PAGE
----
The resource economy actually turns out – despite its detractors – to be both flexible and durable as a source of national well-being. Markets for some of the commodities we produce can be expanded at will, something that cannot be said of iPhones, beach umbrellas or BMWs.

Right now in Russia, the government is starting to realize it might not have been such a good idea to enter into an oil price war with Saudi Arabia. More and more evidence suggests that for a winner to emerge will require not months but years of effort, and at the end of it the United States oil industry, resented deeply by both Russia and Saudi Arabia, could well come on top anyways.

The most chilling observation, as reported today by the Wall Street Journal, comes from Igor Sechin, head of Russia’s largest oil producer, state-controlled giant Rosneft: “If you give up your mar­ket share, you will never get it back.”

There’s a lesson in this for Canada. Those who see an “opportunity” to deliberately give up our oil market share, to encourage a fast pivot into an unknown energy future, are playing recklessly with how we as a country earn our living. If we ratchet down production by letting industry fail, and decide later that it was a mistake to do so, we will not easily be able to retrieve our market share. That’s a frightening thought. Worse still, killing off the industry will make Canadians more dependent on imported oil, which will have to be paid for using a weakened loonie.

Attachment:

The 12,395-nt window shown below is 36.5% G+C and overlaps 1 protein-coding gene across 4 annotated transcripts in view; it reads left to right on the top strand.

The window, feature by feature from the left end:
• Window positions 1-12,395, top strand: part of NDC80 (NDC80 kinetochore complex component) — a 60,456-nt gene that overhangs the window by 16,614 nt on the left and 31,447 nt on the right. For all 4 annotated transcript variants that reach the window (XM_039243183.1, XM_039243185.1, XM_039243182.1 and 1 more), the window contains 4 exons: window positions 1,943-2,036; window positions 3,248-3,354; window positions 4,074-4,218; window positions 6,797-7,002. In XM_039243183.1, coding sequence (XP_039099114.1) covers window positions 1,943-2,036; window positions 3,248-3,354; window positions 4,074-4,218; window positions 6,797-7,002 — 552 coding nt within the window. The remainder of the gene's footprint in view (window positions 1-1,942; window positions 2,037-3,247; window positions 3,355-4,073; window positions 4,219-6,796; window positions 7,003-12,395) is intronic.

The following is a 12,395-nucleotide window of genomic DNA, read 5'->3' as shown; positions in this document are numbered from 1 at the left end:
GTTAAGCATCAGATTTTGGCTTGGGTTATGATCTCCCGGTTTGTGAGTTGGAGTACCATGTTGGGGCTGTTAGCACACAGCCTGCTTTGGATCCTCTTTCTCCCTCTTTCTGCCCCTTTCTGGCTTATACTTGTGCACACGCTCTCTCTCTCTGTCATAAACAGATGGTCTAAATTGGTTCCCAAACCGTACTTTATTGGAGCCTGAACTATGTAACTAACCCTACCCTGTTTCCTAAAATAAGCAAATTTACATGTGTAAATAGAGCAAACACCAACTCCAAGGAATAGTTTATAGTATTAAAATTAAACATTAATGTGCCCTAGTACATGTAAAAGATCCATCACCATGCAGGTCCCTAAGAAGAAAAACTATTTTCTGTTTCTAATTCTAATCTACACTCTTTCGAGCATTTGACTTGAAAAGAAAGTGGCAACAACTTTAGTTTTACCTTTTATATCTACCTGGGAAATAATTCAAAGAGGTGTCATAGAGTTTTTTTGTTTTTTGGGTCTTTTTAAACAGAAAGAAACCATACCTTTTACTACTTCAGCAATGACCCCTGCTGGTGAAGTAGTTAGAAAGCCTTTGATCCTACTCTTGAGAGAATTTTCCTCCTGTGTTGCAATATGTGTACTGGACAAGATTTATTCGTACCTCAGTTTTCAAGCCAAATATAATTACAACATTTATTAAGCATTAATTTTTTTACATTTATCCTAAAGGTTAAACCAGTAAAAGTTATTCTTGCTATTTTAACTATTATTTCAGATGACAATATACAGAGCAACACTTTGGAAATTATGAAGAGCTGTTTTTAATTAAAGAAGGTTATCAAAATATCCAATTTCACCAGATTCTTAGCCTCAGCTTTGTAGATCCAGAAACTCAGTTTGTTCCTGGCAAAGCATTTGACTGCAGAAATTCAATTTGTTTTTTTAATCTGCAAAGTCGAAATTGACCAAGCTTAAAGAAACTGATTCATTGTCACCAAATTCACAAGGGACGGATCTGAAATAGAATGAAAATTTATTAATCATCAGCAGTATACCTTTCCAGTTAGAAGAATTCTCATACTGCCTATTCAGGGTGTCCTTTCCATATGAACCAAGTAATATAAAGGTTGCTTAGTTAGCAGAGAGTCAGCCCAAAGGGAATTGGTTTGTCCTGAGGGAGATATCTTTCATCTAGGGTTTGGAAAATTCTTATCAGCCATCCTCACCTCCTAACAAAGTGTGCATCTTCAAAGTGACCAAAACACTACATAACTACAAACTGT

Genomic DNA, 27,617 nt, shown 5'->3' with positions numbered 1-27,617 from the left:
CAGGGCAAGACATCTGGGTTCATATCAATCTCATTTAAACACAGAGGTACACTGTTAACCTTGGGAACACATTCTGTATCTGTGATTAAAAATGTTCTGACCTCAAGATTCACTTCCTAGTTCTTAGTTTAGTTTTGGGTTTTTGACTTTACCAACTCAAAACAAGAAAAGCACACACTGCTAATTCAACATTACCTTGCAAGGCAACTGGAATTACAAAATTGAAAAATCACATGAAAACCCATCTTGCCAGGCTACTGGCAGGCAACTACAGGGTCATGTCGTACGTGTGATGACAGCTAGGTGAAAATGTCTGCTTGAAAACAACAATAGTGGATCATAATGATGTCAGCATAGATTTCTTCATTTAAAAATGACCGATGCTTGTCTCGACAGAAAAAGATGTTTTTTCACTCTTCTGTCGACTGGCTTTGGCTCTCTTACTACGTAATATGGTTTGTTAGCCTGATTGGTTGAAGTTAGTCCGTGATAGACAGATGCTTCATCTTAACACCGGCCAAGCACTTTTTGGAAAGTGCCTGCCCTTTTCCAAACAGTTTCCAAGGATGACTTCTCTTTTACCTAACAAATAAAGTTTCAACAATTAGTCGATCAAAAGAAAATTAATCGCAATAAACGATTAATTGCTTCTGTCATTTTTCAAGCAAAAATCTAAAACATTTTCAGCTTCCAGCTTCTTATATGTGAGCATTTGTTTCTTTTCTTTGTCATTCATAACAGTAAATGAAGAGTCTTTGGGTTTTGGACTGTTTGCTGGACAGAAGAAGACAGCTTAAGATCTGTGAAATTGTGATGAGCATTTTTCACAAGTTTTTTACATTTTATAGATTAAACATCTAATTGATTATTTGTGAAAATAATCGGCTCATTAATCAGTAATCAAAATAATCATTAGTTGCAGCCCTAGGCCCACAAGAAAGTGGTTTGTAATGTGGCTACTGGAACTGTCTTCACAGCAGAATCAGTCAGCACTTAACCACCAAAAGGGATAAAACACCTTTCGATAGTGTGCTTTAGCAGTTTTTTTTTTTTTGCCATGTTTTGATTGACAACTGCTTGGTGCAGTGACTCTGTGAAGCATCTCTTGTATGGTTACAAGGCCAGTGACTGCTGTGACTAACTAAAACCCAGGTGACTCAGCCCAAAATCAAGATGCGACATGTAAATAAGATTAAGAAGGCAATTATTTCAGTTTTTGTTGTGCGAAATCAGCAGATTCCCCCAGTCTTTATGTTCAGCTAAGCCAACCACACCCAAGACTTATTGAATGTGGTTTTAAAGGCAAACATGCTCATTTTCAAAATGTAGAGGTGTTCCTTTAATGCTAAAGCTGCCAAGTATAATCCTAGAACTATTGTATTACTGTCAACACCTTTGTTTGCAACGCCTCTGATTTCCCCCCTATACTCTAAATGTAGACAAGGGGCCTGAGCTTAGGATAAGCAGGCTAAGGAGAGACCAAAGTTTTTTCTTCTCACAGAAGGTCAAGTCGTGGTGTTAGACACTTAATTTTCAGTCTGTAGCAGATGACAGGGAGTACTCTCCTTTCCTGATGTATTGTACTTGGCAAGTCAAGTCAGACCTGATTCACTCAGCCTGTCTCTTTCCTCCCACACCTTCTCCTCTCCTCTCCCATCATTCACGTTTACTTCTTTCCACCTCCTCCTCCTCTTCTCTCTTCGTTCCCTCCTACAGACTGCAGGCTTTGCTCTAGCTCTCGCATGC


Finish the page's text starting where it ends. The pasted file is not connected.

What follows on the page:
Doing what’s necessary

In 2018, the federal government announced an export diversification strategy that would increase Canada’s overseas exports by 50 per cent by 2025. Even before the combined oil/pandemic crisis, it seemed an unlikely ambition.

“Investing in infrastructure to support trade” was one of the ways Ottawa deemed it could aid this ambitious goal, and credit is due for supporting projects such as the so-far-incomplete Trans Mountain and Coastal GasLink pipelines.

Other forces are holding us back. The Canada Infrastructure Bank, for example, is forbidden from investing its $35 billion of capital in fossil fuel projects, even if those investments could lead to lower energy use and emissions in the oil & gas upstream.